A thread dump worth a 1000 bug reports

The old proverb: "a picture is worth a thousand words", has an interesting mapping in the world of programming. On the Java platform one has a few facilities that enable a developer to get a stack trace that can point to the cause of a UI freeze, slow down in an application performance, etc. A thread dump can save a developer a lot of time in troubleshooting tough problems. In the old days one could start the application and a terminal and call CTRL + Break on the Windows platform or kill -QUIT pid on the Unix platform. Of course if one has access to the sources you can force the application to show you the call stack by doing something "un-natural" such as Thread.getCurrentThread().dumpStack(). Keep in mind that this will crash you application, so don't do it on production code. This wiki entry has more details on how to, gently :-), get a Thread dump.

In a recent conversation with Tor I learned some more details. For instance, on the Windows platform, using Java 6 one could employ the jps -ln command to get the process id of Java application and then use the jstack command on that process id (jstack pid) to get a thread dump. Nice documentation can be found here.

If you really in the mood to experiment, take a look at the Visual VM project that was just launched on You'll find a cool tool, based on the NetBeans platform, that helps monitor and profile Java applications. It only runs on top on Java 6, however it can work on applications based on JDK 1.4.2 or later.

Saturday Jul 07, 2007

Public calendar

To migrate your events from Apple iCal to Google Calendar, follow these steps:

  1. In Apple iCal, select the calendar from the list of calendars in the iCal window.
  2. Select "File" > "Export."
  3. Name the calendar, then save it.
  4. In Google Calendar, ensure that you've created the calendar that you'd like to migrate events to. Then, at the top of the calendar list on the left, click the "Add" down-arrow button and select "Import Calendar."
  5. Click "Browse" and select the appropriate file, then select "Open."
  6. From the drop-down menu, select the calendar to which you'd like to import events.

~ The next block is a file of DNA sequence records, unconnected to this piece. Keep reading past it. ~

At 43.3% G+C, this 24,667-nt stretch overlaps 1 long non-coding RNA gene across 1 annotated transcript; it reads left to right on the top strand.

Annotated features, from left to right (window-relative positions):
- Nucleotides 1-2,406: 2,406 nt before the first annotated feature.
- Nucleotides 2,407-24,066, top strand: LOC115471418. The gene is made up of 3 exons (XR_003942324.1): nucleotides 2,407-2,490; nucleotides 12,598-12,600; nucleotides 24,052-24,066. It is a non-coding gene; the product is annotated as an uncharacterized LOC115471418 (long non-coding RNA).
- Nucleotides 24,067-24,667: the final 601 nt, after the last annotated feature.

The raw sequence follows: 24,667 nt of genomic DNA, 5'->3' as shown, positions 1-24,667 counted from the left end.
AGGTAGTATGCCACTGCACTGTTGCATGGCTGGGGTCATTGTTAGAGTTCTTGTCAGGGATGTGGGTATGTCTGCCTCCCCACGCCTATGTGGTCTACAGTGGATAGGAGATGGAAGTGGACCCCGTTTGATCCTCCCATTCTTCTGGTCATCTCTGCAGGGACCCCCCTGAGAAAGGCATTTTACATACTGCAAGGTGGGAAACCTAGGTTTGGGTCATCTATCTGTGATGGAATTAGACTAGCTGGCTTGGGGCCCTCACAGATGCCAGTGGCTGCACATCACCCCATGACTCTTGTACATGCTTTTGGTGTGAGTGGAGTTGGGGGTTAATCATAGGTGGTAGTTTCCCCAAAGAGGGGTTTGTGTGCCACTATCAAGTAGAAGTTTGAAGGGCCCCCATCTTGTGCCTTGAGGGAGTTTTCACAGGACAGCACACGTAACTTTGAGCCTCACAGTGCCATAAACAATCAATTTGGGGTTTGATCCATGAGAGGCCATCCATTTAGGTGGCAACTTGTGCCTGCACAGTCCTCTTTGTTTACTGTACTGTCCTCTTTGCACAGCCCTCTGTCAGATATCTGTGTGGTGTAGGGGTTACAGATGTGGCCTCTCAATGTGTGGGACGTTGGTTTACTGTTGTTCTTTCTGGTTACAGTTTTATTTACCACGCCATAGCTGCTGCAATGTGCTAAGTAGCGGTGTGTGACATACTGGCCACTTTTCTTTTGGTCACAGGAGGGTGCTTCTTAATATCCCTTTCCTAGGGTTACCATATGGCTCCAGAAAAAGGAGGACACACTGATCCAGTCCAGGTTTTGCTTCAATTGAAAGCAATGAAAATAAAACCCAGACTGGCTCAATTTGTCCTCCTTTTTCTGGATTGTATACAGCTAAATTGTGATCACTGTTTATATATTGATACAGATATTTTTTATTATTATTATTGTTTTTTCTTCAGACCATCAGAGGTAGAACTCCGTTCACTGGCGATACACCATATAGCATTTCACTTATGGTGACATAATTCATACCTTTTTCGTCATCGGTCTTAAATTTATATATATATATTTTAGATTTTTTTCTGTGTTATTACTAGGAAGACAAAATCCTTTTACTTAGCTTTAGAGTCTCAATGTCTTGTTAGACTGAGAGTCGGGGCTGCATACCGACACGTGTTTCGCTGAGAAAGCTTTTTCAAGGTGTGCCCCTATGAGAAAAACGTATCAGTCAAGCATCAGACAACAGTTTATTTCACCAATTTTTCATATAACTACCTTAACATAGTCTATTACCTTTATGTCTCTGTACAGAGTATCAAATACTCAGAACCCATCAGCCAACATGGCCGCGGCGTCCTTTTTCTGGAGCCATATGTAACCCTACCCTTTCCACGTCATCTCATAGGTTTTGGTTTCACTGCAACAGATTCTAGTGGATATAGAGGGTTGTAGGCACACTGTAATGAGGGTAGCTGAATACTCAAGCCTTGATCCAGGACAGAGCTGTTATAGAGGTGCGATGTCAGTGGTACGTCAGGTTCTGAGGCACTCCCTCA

7. Click "Import" to complete the import.
One should be careful when exporting the calendar to make sure internal information is protected and not exposed externally. The export operation will include the details of the events as well.

Thursday May 31, 2007

Java FX @ Java One

Everyone (especially in the US) loves a winner and at every Java One you have one product, technology or event that makes the biggest splash. 2007 is shaping up as the year of Java FX. In a nutshell: "JavaFX comprises a comprehensive set of runtime environments, widgets, development tools, and scripting environments At the 2007 JavaOne Conference, Sun introduced two products in the JavaFX family: JavaFX Script and JavaFX Mobile." You owe to yourself to kick the tires on Java FX Script, so here are some pointers to some resources on the web.

As far as I am concerned, this year's conference was one of the better ones, that I've attended (since '96). I have not been so excited since 2003 when we previewed Java Studio Creator. One of the cool things about the conference is the social networking aspect. You end up having a beer with entrepreneurs that will become the next Jeff Bezos, renowned technologists and lot's of other folks with who you collaborate during the year, but they always at the end of the phone line or just a name in the CC list.

Thursday May 03, 2007

What's on tap @ NetBeans Day

The NetBeans platform and IDE has evolved tremendously in the last couple of years. Version 6 is around the corner and the Sun will be releasing a preview at NetBeans Day / Java One. So what's on tap? Support for native and dynamic languages (Ruby, JavaScript), Java Studio Creator's ease of use available for desktop applications, integrated profiler, rapid visual web application development, UML, REST W/S, lots of productivity features, etc. The best way to get more info is by attending NetBeans Day (details below).

May 7th, Moscone 

NetBeans Day


  • NetBeans Day Opening Session: Jonathan Schwartz and Rich Green
  • Lunch with the Java Posse
  • NetBeans 6.0 IDE
  • Partner Showcase
    • CollabNet, YASU Technologies
  • Swing GUI Building With Matisse: Chapter II
  • NetBeansMobility